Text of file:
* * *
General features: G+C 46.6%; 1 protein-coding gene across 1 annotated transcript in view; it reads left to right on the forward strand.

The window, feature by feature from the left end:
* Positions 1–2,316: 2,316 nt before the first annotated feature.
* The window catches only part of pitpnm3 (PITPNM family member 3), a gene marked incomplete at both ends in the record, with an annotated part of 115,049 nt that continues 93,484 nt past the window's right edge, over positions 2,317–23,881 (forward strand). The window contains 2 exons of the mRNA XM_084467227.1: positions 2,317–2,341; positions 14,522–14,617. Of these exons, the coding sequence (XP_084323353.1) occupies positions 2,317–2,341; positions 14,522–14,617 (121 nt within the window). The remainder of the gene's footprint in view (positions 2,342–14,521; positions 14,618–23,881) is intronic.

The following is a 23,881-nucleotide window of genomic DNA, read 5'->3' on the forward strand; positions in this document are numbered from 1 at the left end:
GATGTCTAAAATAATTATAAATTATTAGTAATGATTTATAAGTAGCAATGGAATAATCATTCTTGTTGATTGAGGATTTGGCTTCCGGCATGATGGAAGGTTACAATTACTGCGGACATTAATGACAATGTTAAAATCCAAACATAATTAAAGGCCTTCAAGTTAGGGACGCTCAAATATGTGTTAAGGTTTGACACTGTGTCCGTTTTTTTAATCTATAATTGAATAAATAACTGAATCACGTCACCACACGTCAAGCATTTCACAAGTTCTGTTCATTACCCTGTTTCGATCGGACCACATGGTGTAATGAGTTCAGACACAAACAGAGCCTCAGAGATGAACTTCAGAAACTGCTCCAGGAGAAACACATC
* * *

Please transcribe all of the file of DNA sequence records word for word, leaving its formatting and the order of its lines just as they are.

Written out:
General features: G+C 46.6%; 1 protein-coding gene across 1 annotated transcript in view; it reads left to right on the forward strand.

The window, feature by feature from the left end:
* Positions 1–2,316: 2,316 nt before the first annotated feature.
* The window catches only part of pitpnm3 (PITPNM family member 3), a gene marked incomplete at both ends in the record, with an annotated part of 115,049 nt that continues 93,484 nt past the window's right edge, over positions 2,317–23,881 (forward strand). The window contains 2 exons of the mRNA XM_084467227.1: positions 2,317–2,341; positions 14,522–14,617. Of these exons, the coding sequence (XP_084323353.1) occupies positions 2,317–2,341; positions 14,522–14,617 (121 nt within the window). The remainder of the gene's footprint in view (positions 2,342–14,521; positions 14,618–23,881) is intronic.

The following is a 23,881-nucleotide window of genomic DNA, read 5'->3' on the forward strand; positions in this document are numbered from 1 at the left end:
GATGTCTAAAATAATTATAAATTATTAGTAATGATTTATAAGTAGCAATGGAATAATCATTCTTGTTGATTGAGGATTTGGCTTCCGGCATGATGGAAGGTTACAATTACTGCGGACATTAATGACAATGTTAAAATCCAAACATAATTAAAGGCCTTCAAGTTAGGGACGCTCAAATATGTGTTAAGGTTTGACACTGTGTCCGTTTTTTTAATCTATAATTGAATAAATAACTGAATCACGTCACCACACGTCAAGCATTTCACAAGTTCTGTTCATTACCCTGTTTCGATCGGACCACATGGTGTAATGAGTTCAGACACAAACAGAGCCTCAGAGATGAACTTCAGAAACTGCTCCAGGAGAAACACATC